Are the Obama Administration’s home foreclosure mitigation programs really a failure?
The Treasury Department’s Inspector General for TARP, Neil Barofsky, handed down that opinion in his review of the Obama administration's programs Monday, noting that fewer than 470,000 households received permanent modifications under Treasury’s Home Affordable Modification Program, or HAMP, and that the program is not on track to meet goals of modifying 3-4 million mortgages by 2012.
If your standard is that the HAMP program should have put a floor under home prices, and reverse the rate of foreclosures, then the program is a failure. But I’d argue that your standards were probably too high. Home prices and the rate of foreclosure are far more dependent on macroeconomic variables — like economic growth and the unemployment rate. It’s hard to imagine a politically palatable federal program that would reverse the impact on homeownership of tepid economic growth and elevated unemployment.
As for keeping more Americans in their homes, the Administration is largely suffering from unforced errors of setting unrealistic expectations — setting goals with neither reliable knowledge of the volume of delinquent loans, nor the personal financial health of the overwhelming number of Americans behind on their mortgage payments. The reason for the relatively underwhelming number of foreclosures is that no reasonable degree of modification of these mortgages could keep many Americans in their homes. They simply should never have been in the homes to begin with, and they still lack sufficient income to sustain even reduced mortgage payments.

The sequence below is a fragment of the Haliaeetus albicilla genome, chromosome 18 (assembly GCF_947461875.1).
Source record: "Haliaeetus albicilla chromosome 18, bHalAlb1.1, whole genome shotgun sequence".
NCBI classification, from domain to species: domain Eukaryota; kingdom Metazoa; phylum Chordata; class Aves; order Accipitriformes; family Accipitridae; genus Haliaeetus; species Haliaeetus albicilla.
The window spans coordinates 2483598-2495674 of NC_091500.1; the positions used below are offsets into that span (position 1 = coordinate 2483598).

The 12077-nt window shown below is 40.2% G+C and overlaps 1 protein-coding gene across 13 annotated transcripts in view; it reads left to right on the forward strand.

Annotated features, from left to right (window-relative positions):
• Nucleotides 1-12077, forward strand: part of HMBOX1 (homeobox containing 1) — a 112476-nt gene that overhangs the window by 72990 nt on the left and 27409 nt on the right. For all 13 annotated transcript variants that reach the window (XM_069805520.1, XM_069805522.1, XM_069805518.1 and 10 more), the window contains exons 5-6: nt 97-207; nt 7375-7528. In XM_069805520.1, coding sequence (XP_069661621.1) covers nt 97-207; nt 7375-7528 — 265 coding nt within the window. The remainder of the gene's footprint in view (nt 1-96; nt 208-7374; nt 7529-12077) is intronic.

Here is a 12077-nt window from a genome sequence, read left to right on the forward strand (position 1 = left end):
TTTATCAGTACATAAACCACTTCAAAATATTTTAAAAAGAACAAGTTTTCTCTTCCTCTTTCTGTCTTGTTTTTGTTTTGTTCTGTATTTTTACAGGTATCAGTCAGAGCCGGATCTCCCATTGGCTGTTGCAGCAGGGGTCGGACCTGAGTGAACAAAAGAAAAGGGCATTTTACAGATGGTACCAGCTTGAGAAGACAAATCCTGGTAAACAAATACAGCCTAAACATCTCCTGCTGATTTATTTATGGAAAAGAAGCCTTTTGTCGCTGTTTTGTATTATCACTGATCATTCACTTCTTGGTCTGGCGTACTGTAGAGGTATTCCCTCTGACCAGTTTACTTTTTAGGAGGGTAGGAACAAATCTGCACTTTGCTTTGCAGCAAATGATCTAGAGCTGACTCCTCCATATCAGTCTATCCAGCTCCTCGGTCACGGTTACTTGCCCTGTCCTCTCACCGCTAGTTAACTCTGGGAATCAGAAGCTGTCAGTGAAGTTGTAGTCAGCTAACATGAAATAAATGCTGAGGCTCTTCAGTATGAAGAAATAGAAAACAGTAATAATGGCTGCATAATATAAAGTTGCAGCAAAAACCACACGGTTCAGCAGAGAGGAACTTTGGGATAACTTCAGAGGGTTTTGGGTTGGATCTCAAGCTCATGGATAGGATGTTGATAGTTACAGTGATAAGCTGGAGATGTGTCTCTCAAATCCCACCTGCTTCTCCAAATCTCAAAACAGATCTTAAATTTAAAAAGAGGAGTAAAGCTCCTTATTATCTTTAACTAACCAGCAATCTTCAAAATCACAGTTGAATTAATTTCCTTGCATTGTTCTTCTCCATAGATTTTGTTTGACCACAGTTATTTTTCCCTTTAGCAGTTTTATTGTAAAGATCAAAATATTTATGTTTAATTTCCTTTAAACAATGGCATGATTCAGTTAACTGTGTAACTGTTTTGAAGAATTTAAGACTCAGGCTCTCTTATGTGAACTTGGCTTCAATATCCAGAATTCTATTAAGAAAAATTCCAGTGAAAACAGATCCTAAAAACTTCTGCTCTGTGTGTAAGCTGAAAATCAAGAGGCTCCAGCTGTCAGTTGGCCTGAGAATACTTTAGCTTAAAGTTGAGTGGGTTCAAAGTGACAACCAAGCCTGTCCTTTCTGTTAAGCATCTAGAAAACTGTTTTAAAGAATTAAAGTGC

But setting aside the Obama Administration’s lofty expectations, is the program actually working? That is, is the program assisting American homeowners “deserving” of modifications? The answer appears to be an unqualified, Yes.
The best evidence is the data most often cited to criticize the HAMP program — the fact the upwards of 40-50% of homeowners who receive trial or permanent modifications revert back to default and eventual foreclosure.
This data should more appropriately been cited as evidence that Treasury, working with banks, is actually reaching — and spending enormous time and resources on — not only those homeowners likely to be helped by modifications, but even those marginal cases where with only a marginal chance of sustaining mortgage payments. While HAMP can be criticized as an often confusing and costly effort that merely delays the inevitable for many homeowners, it can’t be criticized for not reaching enough homeowners likely to sustain their mortgage payments. The program is actually reaching hundreds of thousands of homeowners who will never be able to make their mortgage payments.
The reason for high defaults is not that Treasury set standards too high. In fact, Treasury — with every incentive to get more, not fewer, at-risk homeowners into the program — has stretched eligibility standards to their political limits, and probably beyond.
The Obama Administration needs to inject a dose of reality to broader expectations for stabilizing the housing sector — until the broader economy recovers and we work off our overhang in housing supply, home prices will remain weak and defaults will continue. The cures are economic growth and time.
In the meantime, Treasury would do well to reset expectations for its home foreclosure mitigation programs.
Tony Fratto, a CNBC contributor, is Managing Director of Hamilton Place Strategies – a strategic economic policy and communications firm based in Washington, DC. He is a former White House Deputy Press Secretary for the George W. Bush Administration and Assistant Secretary of the Treasury. You can follow him on Twitter at http://twitter.com/TonyFratto.